A Night on the Beach
By Robert Russell
A tiny melody rang repeatedly in his head. “I’ll be the sea; you’ll be the tide.”
The pale waves like a dream crashed quietly far ahead as he dug his bare feet into the cold sand. Perched high on a dune-side, half-drunk, a bottle of whiskey sat to his right, his only companion.
The moon, a scintillation seemingly in arm’s reach, invaded his sight, a nuisance, with just enough light to see the tide rising and falling in syncopation with his chest.
Flashes of that fateful night plagued his mind relentlessly, his plight, sending jolts of electricity shooting down his spine, stricken. He’ll never forget their faces as he found them, there, lustful deer in that godforsaken bedroom.
He buried those thoughts like his sandy feet as he had time after time after time before.
He took a quick, strong pull from the bottle and grimaced for a second.
The slow burn in his throat gifted him with a glimpse of something and he grinned with dead eyes.
He guessed he probably had a few hours before the sun would ascend from behind the loud, black-curtain offing in the distance and he didn’t want to see it.
She, seated to his left, offered him a cigarette from a soft pack which he retrieved from his shirt pocket. He lit it, watching, listening to the burning extremity glowing barely audible under the white crash noise, and exhaled forcefully. This would be his last, he swore to himself. Peering towards the phantasm next to him, he fought to find his words and eventually acquiesced, not caring of course. What had happened, had happened. It was over. The deed was done. It didn’t matter. And she shouldn’t worry.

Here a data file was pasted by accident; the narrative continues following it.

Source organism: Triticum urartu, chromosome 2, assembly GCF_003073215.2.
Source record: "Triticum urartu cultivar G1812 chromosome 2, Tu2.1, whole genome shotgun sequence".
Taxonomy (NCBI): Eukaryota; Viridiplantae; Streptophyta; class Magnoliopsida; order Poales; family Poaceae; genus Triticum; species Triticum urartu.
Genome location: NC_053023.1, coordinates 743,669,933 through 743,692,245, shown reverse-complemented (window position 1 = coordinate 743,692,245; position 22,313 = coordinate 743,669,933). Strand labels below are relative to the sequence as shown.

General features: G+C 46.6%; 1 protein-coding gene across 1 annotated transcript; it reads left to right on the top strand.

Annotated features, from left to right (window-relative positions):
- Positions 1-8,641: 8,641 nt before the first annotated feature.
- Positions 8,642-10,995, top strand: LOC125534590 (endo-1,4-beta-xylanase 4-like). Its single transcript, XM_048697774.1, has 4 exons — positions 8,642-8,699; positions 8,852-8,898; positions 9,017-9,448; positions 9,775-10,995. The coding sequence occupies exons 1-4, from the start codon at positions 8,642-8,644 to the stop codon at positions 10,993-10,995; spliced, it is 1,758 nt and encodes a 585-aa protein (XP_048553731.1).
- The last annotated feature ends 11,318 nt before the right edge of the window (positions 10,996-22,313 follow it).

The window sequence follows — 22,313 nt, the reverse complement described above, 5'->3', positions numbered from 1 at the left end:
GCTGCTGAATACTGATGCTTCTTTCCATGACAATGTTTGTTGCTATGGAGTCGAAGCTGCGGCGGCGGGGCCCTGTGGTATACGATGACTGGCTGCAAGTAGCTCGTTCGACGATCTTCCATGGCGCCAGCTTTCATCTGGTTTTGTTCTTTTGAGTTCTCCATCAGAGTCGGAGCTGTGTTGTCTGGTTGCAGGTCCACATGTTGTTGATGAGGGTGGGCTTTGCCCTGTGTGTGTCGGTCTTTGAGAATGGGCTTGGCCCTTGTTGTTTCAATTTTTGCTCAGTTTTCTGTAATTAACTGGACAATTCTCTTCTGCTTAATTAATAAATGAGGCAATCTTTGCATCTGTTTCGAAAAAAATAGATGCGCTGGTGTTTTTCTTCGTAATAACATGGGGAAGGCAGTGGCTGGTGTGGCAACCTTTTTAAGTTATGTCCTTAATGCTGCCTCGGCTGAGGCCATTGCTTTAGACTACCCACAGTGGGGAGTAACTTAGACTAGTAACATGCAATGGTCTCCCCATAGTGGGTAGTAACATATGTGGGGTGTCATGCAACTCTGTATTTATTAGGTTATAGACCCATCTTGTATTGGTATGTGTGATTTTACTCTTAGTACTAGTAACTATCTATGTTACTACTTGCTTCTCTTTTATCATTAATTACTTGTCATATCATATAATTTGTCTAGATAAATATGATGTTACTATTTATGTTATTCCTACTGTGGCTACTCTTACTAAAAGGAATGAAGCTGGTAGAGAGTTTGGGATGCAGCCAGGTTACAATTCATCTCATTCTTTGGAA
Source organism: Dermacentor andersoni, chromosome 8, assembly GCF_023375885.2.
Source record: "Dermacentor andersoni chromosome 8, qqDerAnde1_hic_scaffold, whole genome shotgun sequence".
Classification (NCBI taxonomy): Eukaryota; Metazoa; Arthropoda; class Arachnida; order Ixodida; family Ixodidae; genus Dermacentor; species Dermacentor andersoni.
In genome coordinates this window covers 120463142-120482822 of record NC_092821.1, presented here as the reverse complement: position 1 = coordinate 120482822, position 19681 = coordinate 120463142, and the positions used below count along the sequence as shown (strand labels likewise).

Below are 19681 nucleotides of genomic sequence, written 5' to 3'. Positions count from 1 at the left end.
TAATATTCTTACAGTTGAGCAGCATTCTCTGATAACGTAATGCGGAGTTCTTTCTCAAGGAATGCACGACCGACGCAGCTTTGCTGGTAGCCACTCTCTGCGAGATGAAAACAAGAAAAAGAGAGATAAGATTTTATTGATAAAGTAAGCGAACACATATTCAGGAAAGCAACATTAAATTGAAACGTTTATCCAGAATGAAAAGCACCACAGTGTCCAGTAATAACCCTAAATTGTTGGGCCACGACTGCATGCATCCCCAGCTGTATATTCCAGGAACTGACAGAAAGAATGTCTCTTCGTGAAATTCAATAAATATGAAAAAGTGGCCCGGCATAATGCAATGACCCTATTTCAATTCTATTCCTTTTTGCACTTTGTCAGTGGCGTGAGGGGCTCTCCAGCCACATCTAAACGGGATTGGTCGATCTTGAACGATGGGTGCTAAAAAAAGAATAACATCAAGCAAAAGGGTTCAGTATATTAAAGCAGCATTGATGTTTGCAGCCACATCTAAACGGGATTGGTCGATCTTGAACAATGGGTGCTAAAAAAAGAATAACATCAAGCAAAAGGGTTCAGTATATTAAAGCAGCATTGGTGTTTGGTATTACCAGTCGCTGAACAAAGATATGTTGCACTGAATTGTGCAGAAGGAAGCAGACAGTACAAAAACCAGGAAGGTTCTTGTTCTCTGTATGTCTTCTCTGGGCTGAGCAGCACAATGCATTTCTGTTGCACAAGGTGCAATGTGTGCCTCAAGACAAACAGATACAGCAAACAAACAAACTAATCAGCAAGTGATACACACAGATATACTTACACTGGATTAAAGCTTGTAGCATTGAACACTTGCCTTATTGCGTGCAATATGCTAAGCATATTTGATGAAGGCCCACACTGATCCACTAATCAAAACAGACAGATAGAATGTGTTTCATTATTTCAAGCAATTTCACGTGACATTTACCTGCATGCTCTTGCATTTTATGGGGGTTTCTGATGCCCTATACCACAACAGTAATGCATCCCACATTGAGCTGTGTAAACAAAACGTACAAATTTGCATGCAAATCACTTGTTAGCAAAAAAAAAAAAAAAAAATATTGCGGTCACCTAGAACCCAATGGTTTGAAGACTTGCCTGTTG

He took swig in vain and her visage evanesced.
He remembered the first time he saw the ocean. Then he remembered that nostalgia was nauseating. His only wish was to silence his mind, to feel the crisp wind on his face, to smell the salt, to hear the waves fall, to see nothing, and think nothing. But he knew his wish would fall on deaf ears as no one was listening. Ever.
One last attempt to stifle the clamor in his head, he downed the rest and threw the bottle into the abyssal blanket of darkness shrouding him. The night grew darker.
His tired eyes drifted as he reclined and sank into the dune.
The cold sand became the warm embrace he so desperately desired.
His head was heavy and his breathing shallow.
As he fell into dreamlessness, he felt the tiny, empty pill bottle roll off of his lap and fall into the sand.
He wondered lastly how long it would take for someone, anyone, to find him.
The pale waves continued to sing the same, repeated melody, a comfortable departure.
And he was gone.